NAAV  was founded in August, 1979 by the late Orville E. Kelly ( of Burlington, Iowa ) for the purposes of allowing the U. S. Atomic Veteran Community to speak, with a single voice, to their inability to get a fair hearing related to their developing ( radiogenic )  health issues  that may have been precipitated by their exposure to “ionizing” radiation while participating in a nuclear weapon test detonation, or a “post-test” event.   From the beginning, and to date, we continue to pursue our purpose to this dedicated cause.

Who  is  an  Atomic Veteran

Atomic Veterans were members of the United States Armed Forces who participated in atmospheric and underwater nuclear weapons tests from 16 July, 1945 to 30 October 1962.  They also include veterans who were assigned to post test duties, such as “ground zero” nuclear warfare maneuvers & exercises, removing radiation cloud samples from aircraft wing pods, working in close proximity to radiated test animals,  de-contamination of aircraft and field test equipment, retrieval and transport of test instruments & devices, and a host of other duty assignments that provided an opportunity for a radiation exposure & contamination event.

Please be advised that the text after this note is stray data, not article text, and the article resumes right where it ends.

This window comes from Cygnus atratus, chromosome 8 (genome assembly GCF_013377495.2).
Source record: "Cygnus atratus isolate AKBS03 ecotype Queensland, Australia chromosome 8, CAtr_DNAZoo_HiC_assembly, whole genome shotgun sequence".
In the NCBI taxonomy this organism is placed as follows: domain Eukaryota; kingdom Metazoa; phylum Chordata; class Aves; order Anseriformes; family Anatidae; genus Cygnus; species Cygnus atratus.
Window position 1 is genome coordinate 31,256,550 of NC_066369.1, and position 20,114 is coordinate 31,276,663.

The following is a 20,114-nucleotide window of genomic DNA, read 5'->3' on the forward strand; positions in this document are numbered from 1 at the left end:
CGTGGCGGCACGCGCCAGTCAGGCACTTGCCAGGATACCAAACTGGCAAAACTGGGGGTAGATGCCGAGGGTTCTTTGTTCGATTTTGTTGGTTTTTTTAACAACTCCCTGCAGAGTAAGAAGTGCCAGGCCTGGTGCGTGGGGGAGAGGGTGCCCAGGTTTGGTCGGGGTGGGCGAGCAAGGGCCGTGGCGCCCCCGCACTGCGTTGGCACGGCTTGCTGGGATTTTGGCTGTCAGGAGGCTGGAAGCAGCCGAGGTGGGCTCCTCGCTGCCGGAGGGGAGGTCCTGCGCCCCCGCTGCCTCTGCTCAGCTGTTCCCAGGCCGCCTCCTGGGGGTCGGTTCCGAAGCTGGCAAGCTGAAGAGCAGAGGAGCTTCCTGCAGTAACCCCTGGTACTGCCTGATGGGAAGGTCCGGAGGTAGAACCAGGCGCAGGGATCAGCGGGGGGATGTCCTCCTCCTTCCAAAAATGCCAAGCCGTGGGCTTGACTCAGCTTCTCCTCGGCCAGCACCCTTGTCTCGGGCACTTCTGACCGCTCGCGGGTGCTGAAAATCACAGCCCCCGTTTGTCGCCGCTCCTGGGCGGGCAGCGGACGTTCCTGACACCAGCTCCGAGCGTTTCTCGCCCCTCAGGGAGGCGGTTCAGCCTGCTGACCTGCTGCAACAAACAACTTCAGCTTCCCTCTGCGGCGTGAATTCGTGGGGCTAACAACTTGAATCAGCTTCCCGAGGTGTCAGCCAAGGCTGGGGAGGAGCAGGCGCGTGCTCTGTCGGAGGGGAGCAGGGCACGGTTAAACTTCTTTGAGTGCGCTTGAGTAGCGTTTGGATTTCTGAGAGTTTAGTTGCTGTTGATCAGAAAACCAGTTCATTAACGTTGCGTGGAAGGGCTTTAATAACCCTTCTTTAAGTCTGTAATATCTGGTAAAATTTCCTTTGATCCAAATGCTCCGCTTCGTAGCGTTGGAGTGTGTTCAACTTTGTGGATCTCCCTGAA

Also included are military personnel who were a part of the Occupation Forces assigned to Hiroshima and Nagasaki, Japan soon after the detonation of Atomic-Bombs over those respective cities, and those American prisoners of war ( POW’s ) who were housed in close proximity to those cities.  These Veterans fit the VA’s “official” description of an Atomic-Veteran. 

There is a second group of veterans who may have been involved in radiation exposure events. These  include post test events related to nuclear weapon devices detonated  underground or in shafts ( after 1962 ) that may have provided a radiation exposure event, or those who’s duties involved regular use of radiation producing equipment or processes, such as power plant technicians aboard nuclear powered Aircraft Carriers and Submarines, X-ray technicians, and  those veterans assigned to the Enewetak Atoll radiation clean-up projects.  These veterans fit the VA’s “official”  description  as  Occupational  radiation  exposed veterans.

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